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Kut Suen and May Far Lui (the Luis) owned a building that sustained water damage after a pipe burst while the building was vacant. The Luis' insurance policy for the building limited coverage for water damage based on vacancy: coverage was suspended if the building remained vacant for 60 consecutive days and, effective at the beginning of any vacancy, and there was no coverage for certain specified losses, including water damage. The Luis argued that the policy was ambiguous and should have been interpreted in the Luis' favor to mean that the exclusion of coverage for water damage would commence only after a 60-day vacancy. The Washington Supreme Court rejected the Luis' arguments and found that the policy unambiguously excluded coverage for water damage immediately upon vacancy. The Supreme Court reversed the trial court's contrary holding and affirmed the Court of Appeals. View "Lui v. Essex Insur. Co." on Justia Law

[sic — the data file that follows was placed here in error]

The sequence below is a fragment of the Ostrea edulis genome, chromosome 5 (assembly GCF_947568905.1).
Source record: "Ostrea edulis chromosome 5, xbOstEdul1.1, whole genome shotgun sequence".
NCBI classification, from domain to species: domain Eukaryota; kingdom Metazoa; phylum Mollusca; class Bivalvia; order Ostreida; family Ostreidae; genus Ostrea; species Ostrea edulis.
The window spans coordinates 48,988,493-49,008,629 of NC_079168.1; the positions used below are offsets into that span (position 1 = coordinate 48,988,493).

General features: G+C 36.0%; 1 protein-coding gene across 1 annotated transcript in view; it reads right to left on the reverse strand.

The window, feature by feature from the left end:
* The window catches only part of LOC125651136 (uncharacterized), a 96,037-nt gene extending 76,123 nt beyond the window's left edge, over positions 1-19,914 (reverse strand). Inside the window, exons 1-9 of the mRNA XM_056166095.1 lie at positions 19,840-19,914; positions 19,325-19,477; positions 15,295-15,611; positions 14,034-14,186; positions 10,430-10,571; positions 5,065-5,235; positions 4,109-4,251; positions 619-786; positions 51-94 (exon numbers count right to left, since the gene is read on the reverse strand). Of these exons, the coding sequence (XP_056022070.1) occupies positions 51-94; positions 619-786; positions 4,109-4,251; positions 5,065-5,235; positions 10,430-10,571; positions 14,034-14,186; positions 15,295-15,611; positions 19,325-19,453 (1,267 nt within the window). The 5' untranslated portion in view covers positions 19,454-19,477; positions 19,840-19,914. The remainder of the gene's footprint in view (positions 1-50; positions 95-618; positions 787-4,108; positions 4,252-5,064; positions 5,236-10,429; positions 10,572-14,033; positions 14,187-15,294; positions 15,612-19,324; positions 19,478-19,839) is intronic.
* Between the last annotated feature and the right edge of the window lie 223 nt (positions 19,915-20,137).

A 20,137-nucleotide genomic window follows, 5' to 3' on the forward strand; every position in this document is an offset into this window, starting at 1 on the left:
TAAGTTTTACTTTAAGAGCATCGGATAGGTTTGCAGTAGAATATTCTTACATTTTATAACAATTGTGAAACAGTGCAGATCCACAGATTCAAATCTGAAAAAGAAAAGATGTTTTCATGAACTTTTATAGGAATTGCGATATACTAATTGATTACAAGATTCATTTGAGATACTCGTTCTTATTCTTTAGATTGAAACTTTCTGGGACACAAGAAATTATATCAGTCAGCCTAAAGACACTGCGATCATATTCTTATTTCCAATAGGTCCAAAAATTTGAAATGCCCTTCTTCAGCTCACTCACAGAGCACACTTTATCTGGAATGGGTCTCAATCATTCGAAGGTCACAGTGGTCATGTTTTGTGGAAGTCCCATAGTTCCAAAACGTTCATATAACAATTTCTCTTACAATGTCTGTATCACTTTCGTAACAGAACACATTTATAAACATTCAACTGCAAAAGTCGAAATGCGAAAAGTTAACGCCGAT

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Richard and Susan Millies purchased a secluded piece of property in Stevens County overlooking Deer Lake. Their title company overlooked an easement that could have rendered the property far less secluded. The title insurer, LandAmerica Transnation Title Insurance Company, conceded that the easement had been overlooked in the title search and conceded coverage for the omission. After the two sides could not agree on the proper amount of compensation, the Millies sued on a variety of grounds. The jury returned a verdict in favor of LandAmerica, and the Millies appealed. Finding no reversible error, the Supreme Court affirmed. View "Millies v. LandAmerica Transnation" on Justia Law